During the tax-filing season, identity thieves and con artists surface, cashing in on the many taxpayers who either fear committing mistakes on their returns. Many people end up sharing their tax details, including bank account and Social Security numbers, to strangers who tend to appear too considerate and willing to help with their tax woes.
Divulging personal tax and financial related information to anyone is very risky and amounts to excessive trouble. Be reminded that the IRS or tax preparers are not required to ask for comprehensive personal and financial details like your PINS, credit card access information, or passwords to bank account details. Anyone who tries to extract such information is definitely after more than merely preparing the taxes for you.
Most of these crooks initiate contact with unsuspecting taxpayers by email or phone. The IRS doesn’t call or email taxpayers to poke around for information. If you receive an email from anyone claiming to be the IRS or claims to direct you to an IRS site, don’t waste your time replying to such an email. If the email comes with attachments, don’t open them, as they might contain malicious viruses or spyware with the potential to infect and harm your computer. Furthermore, desist from clicking on any links in a doubtful email. For more information, search for “identity theft” on the IRS website.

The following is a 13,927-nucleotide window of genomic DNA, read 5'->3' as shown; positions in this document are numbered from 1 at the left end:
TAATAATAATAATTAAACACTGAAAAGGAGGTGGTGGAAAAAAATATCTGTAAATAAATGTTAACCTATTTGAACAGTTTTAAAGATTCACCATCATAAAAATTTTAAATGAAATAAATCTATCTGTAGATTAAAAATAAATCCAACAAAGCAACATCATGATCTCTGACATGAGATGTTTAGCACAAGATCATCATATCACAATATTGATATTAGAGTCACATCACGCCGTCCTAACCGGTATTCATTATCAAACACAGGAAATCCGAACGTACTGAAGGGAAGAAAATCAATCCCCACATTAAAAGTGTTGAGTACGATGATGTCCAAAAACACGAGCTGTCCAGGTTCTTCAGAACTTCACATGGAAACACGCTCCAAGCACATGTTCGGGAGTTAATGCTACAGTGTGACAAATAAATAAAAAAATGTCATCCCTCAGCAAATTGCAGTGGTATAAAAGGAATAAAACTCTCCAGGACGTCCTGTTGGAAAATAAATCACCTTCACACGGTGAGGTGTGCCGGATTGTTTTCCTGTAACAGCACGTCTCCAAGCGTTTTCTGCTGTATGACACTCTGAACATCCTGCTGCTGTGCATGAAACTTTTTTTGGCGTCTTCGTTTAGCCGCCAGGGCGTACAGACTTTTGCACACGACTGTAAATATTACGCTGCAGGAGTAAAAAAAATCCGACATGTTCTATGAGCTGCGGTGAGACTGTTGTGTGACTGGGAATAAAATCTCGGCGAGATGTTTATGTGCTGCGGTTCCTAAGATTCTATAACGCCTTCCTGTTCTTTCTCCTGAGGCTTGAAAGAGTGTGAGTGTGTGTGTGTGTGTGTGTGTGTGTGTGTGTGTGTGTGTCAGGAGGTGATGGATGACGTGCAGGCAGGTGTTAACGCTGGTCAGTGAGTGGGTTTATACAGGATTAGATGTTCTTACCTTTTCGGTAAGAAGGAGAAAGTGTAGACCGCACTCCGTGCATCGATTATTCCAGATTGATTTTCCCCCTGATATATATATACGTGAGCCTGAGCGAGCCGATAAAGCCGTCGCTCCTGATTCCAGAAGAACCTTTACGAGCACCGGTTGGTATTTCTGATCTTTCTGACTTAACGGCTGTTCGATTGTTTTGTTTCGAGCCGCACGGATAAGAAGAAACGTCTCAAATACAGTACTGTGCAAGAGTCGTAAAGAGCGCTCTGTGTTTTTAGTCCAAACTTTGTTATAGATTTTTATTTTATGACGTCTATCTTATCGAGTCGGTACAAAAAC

Some con artists have fake “IRS” websites that they use as their core tools of trade by confusing taxpayers. Be informed that the IRS website has always been www.irs.gov, and has never been changed. Any site that claims to be IRS but ending in .com, .org, .net among others other than .gov is fake, and should be avoided. Don’t divulge any personal information to such sites but rather, report them to the IRS.
The best way to end IRS scammers is staying in touch with the taxman to avoid being swindled. In case you receive suspicious phone calls, emails, letters, or faxes from anyone claiming to work with the IRS but you doubt if the individual works for the IRS at all, call the IRS at (800) 829-1040 to find out whether there is any genuine reason why the taxman might want to contact you. Phony emails should be forwarded to firstname.lastname@example.org. Furthermore, there is sufficient information on the IRS website under “phishing” on how some scams should be reported and cases of victimization.
The IRS is always on the lookout for any tax scams and has various investigators tracking down these crooks. The best way to help and enable them stop these bandits is by reporting any suspicious cases you encounter. Don’t let crooks control (or ruin) your life and finances.